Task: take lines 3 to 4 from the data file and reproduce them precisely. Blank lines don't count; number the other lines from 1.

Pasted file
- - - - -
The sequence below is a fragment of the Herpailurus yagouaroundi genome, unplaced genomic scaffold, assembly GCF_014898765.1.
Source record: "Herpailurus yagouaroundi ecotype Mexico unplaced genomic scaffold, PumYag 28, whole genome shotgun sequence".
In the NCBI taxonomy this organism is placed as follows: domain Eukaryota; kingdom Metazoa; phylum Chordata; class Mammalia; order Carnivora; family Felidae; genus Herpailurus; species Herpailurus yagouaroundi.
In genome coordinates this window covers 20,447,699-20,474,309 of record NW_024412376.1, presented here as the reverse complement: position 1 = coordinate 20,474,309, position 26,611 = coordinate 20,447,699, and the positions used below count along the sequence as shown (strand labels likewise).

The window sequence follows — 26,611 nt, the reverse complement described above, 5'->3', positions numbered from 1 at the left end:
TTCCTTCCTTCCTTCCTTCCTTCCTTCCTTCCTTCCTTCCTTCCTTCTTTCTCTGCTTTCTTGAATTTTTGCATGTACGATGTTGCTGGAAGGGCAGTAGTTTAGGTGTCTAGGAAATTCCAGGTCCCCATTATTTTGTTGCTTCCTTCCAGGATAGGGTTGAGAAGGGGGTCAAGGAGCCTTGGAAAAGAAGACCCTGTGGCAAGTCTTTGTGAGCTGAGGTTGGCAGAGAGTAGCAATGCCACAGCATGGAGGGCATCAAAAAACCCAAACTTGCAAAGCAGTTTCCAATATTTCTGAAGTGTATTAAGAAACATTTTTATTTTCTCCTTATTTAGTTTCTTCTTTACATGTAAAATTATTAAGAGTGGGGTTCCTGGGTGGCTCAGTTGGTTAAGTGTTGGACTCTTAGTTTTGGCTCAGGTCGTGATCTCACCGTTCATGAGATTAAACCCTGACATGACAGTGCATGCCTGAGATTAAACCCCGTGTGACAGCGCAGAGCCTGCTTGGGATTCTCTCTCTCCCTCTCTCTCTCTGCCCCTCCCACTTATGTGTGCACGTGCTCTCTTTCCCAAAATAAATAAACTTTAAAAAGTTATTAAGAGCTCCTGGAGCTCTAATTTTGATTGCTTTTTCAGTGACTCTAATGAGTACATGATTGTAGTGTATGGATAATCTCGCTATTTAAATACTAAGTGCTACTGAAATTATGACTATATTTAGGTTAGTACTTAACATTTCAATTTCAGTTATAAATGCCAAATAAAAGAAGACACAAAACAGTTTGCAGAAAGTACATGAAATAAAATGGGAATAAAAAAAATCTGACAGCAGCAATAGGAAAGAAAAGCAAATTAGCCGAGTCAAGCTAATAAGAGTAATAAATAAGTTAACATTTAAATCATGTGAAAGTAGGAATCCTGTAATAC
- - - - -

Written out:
In the NCBI taxonomy this organism is placed as follows: domain Eukaryota; kingdom Metazoa; phylum Chordata; class Mammalia; order Carnivora; family Felidae; genus Herpailurus; species Herpailurus yagouaroundi.
In genome coordinates this window covers 20,447,699-20,474,309 of record NW_024412376.1, presented here as the reverse complement: position 1 = coordinate 20,474,309, position 26,611 = coordinate 20,447,699, and the positions used below count along the sequence as shown (strand labels likewise).